of creating a mission statement and focusing the organization
toward its goal.
Step 2: Have each
individual take a blank sheet of paper and write down what they
think the mission statement is for their organization. You may
provide them with some of the following guidelines.
1. The mission is the
organization's reason for being.
Step 3: Have the individuals
pair up and share their mission statement (around five minutes).
Next, while paired up and using their own mission statements,
have the two individuals create a mission statement that they
both can agree on.
2. The mission is different than goals or objectives.
3. A mission is stated as concisely and clearly as possible.
4. The mission should contain a few of the major priorities of
5. The mission statement should balance both the head and the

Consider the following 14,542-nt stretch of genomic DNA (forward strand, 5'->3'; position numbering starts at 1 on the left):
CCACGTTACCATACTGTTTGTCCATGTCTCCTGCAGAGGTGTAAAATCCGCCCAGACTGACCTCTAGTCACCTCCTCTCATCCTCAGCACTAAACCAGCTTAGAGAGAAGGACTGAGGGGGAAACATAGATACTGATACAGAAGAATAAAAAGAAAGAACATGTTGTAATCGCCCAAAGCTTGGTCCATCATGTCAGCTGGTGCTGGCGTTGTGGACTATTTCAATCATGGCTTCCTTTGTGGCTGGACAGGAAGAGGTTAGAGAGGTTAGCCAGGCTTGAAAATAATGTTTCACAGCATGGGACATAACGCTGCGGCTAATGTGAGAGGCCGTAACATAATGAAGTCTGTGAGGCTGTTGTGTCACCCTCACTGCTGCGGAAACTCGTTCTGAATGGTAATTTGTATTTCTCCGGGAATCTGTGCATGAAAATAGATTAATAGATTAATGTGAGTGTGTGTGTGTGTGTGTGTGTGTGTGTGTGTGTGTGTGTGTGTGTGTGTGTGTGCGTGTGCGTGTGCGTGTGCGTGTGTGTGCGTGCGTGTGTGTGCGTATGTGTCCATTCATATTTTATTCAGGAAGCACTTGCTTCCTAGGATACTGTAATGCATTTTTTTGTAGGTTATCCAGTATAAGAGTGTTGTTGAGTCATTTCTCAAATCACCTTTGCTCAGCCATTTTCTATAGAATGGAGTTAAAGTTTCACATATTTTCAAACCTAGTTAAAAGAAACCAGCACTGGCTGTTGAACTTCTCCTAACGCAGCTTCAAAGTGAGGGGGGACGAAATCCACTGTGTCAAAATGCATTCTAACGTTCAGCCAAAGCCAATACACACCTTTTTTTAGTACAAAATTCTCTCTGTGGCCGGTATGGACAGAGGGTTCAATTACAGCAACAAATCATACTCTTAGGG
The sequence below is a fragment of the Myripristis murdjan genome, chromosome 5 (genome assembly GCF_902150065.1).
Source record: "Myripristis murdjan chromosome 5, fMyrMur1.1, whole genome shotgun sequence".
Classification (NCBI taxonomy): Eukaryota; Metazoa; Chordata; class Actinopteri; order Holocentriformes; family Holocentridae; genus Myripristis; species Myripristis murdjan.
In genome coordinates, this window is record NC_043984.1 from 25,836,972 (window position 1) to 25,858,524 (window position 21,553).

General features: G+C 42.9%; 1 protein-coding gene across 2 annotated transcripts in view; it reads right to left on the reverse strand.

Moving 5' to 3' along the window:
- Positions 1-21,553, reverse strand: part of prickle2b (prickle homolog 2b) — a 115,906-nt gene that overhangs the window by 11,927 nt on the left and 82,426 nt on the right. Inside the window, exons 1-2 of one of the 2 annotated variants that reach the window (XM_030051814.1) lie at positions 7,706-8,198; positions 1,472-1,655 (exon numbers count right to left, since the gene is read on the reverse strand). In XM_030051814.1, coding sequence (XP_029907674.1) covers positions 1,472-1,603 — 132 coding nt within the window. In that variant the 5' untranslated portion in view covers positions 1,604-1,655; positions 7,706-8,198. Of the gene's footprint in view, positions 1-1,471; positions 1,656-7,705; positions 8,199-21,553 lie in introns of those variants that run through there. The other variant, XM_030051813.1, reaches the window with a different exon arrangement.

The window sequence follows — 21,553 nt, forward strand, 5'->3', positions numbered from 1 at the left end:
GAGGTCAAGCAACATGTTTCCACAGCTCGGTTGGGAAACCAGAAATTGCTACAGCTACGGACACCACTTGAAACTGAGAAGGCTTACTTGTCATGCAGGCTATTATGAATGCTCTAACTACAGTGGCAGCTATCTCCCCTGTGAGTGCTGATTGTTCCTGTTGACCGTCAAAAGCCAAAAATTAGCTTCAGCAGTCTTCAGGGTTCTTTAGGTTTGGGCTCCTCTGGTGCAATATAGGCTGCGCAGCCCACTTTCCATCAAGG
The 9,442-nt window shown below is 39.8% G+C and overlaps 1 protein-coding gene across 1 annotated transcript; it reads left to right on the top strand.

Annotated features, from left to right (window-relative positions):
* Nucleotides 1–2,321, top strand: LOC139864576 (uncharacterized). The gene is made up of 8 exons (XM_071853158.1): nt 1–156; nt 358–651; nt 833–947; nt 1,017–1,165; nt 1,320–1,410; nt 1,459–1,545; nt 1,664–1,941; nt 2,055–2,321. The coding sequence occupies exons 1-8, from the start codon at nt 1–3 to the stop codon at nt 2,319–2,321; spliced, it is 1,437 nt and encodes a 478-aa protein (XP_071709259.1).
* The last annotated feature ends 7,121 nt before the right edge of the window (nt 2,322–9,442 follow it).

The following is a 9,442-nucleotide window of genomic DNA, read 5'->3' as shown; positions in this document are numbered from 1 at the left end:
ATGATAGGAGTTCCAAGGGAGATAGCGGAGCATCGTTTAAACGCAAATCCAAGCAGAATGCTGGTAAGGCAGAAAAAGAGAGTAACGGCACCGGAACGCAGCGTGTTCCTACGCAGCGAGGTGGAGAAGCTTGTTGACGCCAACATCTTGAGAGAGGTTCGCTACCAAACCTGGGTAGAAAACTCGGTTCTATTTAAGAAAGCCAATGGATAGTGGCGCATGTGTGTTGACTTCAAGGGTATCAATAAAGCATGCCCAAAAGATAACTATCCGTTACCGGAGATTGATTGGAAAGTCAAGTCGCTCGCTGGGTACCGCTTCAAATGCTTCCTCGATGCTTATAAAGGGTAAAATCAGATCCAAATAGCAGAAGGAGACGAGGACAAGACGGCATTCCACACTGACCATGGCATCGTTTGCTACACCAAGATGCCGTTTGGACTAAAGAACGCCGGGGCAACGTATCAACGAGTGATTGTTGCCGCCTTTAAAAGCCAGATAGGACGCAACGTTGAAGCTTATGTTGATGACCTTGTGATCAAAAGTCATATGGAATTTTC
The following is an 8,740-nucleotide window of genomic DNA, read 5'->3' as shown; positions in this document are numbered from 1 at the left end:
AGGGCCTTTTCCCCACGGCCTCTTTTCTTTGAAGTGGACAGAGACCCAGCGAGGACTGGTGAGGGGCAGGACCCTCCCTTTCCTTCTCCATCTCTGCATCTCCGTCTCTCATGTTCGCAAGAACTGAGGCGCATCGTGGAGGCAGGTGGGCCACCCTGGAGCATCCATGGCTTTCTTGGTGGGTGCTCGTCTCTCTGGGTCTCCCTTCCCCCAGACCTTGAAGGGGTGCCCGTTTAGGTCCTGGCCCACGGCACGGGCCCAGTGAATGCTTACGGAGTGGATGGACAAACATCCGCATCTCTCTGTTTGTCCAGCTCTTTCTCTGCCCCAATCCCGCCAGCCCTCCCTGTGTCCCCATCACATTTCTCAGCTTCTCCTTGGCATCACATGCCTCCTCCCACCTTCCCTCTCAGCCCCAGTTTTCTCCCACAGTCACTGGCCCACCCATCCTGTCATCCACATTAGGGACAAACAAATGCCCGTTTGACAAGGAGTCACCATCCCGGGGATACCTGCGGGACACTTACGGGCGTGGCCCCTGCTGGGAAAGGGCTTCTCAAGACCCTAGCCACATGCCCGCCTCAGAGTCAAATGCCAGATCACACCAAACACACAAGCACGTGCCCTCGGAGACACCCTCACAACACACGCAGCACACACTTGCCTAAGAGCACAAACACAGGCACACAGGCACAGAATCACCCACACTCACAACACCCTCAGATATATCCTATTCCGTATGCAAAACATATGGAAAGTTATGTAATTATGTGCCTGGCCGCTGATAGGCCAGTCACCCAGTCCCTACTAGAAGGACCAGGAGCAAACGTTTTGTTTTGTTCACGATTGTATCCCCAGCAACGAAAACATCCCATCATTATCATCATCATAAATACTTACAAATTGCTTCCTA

Step 4: Have each pair
join up with another pair so that the groups are in quads and
have this group of four share their mission statements and then
create one mission statement that all four of them can buy into
(the groups will begin to "wordsmith" and make changes
that fit with all members of the group).
Step 5: Once again, have
the groups of four pair up with another group of four and share
their mission statement. Create another mission statement that
all eight can agree upon.
Step 6: Continue this
process until you are down to two groups which combine and
create one mission statements for the entire group.
Step 7: Have the group
read the mission statement aloud in unison (a cheer and round of
applause should be in order after the reading).
Step 8: Have everyone
write down the new mission statement for the group in their day
planners, address books or something that they carry with them
wherever they go (they can even put it on a small sheet of paper
and place it in their wallets).
Companies often put their mission
or vision in a book on a shelf after they have gone through the
trouble of hammering it out. That turns the effort into a drill
rather than a tool. Just as with other plans, the mission
statement should change over time. It is not something you carve
in stone. It will evolve. The follow-up to this session is to
look for ways to communicate your mission to others inside the